Antarctic Observatory Detects Unexplained Ultra-High-Energy Particles

Antarctic Observatory Detects Unexplained Ultra-High-Energy Particles

21 May 2013

IceCube, the biggest observatory ever created in the world to capture elementary subatomic particles known as neutrinos, has registered the signal of 28 neutrinos carrying huge amounts of energy. Two of the neutrinos, which most likely come from sources beyond our solar system, are the highest-energy particles ever seen, with energies of more than one peta-electron volt (PeV), or bigger than 1,000,000,000,000,000 volts.

According to researchers at the IceCube Neutrino Observatory, including scientists from Pennsylvania State University, these super-energetic neutrinos carry energy greater than any particles produced by accelerators built by humans.

The IceCube is a giant particle detector at the South Pole which features over 5,000 digital/optical sensors melted into a cubic kilometer of ice. The telescope is designed to detect neutrinos through fleeting flashes of blue light generated when a neutrino touches a water molecule in the ice.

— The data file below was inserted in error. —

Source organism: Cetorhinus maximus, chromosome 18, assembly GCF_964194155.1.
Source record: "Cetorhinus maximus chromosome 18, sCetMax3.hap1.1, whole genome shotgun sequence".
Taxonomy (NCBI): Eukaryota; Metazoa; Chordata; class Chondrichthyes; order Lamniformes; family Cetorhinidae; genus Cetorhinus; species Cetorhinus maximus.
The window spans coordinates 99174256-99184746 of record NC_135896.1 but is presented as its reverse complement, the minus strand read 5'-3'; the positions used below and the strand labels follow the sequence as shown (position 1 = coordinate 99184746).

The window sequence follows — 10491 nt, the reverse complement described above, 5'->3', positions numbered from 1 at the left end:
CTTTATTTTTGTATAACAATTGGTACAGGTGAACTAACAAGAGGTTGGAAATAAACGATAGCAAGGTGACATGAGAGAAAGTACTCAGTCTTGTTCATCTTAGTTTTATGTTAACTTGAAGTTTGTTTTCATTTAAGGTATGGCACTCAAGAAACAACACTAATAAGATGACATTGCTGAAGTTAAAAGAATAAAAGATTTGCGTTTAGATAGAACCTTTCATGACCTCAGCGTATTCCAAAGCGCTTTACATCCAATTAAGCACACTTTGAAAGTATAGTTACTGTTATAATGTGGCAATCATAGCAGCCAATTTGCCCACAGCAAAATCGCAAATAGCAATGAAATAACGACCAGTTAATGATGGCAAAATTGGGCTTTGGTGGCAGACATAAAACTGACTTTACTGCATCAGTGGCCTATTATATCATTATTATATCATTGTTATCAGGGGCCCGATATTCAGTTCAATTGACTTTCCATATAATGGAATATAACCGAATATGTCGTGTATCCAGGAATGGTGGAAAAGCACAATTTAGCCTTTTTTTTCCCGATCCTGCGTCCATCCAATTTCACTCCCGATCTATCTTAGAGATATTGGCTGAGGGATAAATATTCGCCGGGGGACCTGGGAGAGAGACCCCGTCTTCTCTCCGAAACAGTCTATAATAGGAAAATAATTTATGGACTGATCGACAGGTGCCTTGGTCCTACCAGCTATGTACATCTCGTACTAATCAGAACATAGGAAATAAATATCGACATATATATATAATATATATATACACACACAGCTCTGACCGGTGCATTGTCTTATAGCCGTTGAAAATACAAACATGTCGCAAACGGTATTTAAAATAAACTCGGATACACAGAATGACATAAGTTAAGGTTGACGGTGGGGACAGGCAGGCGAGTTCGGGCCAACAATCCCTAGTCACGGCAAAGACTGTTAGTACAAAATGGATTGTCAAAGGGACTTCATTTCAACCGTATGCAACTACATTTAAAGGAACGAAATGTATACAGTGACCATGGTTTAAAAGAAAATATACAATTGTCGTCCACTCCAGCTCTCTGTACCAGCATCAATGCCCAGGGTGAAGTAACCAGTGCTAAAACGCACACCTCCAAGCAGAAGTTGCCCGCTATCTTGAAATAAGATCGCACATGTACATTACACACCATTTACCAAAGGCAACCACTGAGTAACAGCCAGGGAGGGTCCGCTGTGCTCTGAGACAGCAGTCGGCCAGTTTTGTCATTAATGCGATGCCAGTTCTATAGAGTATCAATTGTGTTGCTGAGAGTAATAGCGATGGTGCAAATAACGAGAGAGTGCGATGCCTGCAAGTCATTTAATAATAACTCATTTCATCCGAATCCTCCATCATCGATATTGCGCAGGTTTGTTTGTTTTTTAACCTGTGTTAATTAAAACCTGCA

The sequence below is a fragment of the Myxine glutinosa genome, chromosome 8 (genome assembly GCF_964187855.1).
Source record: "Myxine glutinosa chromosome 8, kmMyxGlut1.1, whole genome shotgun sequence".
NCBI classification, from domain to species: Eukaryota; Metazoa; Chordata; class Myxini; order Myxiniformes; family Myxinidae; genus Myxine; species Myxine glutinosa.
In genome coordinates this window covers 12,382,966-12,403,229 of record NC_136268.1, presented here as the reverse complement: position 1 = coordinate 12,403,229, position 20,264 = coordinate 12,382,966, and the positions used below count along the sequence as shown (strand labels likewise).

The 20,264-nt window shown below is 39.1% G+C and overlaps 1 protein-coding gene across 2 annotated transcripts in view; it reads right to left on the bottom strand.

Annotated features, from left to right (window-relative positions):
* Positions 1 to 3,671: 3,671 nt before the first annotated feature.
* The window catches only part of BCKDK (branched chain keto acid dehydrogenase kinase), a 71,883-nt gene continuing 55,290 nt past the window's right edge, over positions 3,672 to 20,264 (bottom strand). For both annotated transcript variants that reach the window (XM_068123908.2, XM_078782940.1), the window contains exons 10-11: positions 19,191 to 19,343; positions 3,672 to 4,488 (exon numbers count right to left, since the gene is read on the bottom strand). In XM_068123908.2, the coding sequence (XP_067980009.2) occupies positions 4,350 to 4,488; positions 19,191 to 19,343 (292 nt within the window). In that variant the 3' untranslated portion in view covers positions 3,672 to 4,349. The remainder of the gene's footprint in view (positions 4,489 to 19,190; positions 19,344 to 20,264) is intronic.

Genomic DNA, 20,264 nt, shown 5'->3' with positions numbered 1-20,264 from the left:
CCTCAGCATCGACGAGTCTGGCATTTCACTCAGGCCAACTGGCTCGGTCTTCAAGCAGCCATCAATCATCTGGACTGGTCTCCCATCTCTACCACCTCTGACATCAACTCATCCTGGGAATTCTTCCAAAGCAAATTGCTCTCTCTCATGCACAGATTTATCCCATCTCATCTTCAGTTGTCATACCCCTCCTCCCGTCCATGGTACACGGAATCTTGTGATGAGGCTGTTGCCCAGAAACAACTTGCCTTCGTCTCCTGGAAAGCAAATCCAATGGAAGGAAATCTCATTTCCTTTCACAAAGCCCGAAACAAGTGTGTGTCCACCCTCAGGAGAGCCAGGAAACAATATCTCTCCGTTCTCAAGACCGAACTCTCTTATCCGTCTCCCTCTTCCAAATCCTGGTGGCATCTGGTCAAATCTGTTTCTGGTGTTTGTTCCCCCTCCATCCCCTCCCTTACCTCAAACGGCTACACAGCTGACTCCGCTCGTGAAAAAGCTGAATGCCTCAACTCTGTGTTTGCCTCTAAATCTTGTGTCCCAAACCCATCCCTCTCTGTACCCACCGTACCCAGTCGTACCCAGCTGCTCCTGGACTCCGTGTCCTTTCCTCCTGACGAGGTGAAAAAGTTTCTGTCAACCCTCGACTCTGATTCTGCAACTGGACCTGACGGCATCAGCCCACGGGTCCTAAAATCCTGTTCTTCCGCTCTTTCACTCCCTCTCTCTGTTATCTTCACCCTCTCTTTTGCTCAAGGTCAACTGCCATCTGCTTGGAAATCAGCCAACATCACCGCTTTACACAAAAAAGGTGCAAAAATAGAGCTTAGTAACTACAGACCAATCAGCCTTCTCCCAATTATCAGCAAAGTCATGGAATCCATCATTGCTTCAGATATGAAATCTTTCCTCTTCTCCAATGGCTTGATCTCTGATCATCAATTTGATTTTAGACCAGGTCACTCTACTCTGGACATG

High energy-neutrinos hardly interact with matter and are not affected by the electromagnetic forces in our galaxy. Capturing these particles is a huge achievement, as neutrinos carry information about the highest-energy and most remote phenomena in the universe. Although it is still early to talk about the origin of these neutrinos, the energy they carry is too great to be produced by cosmic rays interacting with the Earth's atmosphere, which means they might come from distant accelerators of subatomic particles elsewhere in our galaxy or even further away, the deputy spokesperson of the IceCube Collaboration and Penn State Associate Professor of Physics, Tyce DeYoung, commented.

The IceCube Collaboration, which comprises several Penn State faculty, postdoctoral, graduate and undergraduate researchers, will continue to work towards refining and extending the search for neutrinos to capture more high-energy particles and possibly identify their origin.